Article

Obesity Politics and Policy

Rogan Kersh and James A. Morone

in The Oxford Handbook of the Social Science of Obesity

Published in print October 2011 | ISBN: 9780199736362
Published online September 2012 | | DOI: http://dx.doi.org/10.1093/oxfordhb/9780199736362.013.0010

Series: Oxford Handbooks

 Obesity Politics and Policy

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This chapter investigates U.S. public-policy responses to the obesity crisis, along with the complicated political debates swirling around the topic, and also addresses the principal elements contributing to the rise in obesity in the United States. Explanations for the rise of obesity are related to inactive lifestyle, and food and dietary practices. The chapter examines in detail three policies in the high-impact/high-feasibility category, all of which actually have been implemented in at least one U.S. jurisdiction, and also reports on public health researchers' evaluations of such policies. Public policies such as menu labels, soft-drink taxes, and reducing competitive foods in schools have each been promoted by health advocates as a promising means of addressing the obesity crisis among children. Once effective interventions have been determined and tested, health policy advocates face an even larger challenge: the long-standing American policy-making practices of incrementalism and “muddling through.”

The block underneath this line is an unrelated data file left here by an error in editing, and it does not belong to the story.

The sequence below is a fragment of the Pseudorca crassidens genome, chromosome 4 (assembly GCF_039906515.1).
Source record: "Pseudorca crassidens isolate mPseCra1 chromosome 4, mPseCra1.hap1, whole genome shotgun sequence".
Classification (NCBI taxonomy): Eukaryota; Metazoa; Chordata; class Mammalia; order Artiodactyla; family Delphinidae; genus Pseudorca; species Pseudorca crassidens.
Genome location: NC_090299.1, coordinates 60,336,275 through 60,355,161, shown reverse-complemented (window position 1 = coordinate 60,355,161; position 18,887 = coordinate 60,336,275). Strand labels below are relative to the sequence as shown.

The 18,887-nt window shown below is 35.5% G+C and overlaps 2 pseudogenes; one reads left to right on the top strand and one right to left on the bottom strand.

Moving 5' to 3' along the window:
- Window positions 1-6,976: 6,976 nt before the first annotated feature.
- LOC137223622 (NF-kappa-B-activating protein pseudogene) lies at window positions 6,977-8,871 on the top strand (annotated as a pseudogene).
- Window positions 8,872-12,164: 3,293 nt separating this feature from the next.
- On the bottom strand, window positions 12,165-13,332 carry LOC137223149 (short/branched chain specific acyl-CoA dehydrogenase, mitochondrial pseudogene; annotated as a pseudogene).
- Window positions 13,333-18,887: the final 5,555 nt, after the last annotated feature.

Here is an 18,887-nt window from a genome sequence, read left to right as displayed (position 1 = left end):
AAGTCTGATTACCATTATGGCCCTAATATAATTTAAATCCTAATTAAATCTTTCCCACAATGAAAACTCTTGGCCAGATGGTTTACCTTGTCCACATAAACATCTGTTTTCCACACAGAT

Keywords: obesity; U.S. jurisdiction; menu labels; soft-drink taxes; competitive foods; health policy; political debates

Article.  6171 words. 

Subjects: Economics ; Health, Education, and Welfare

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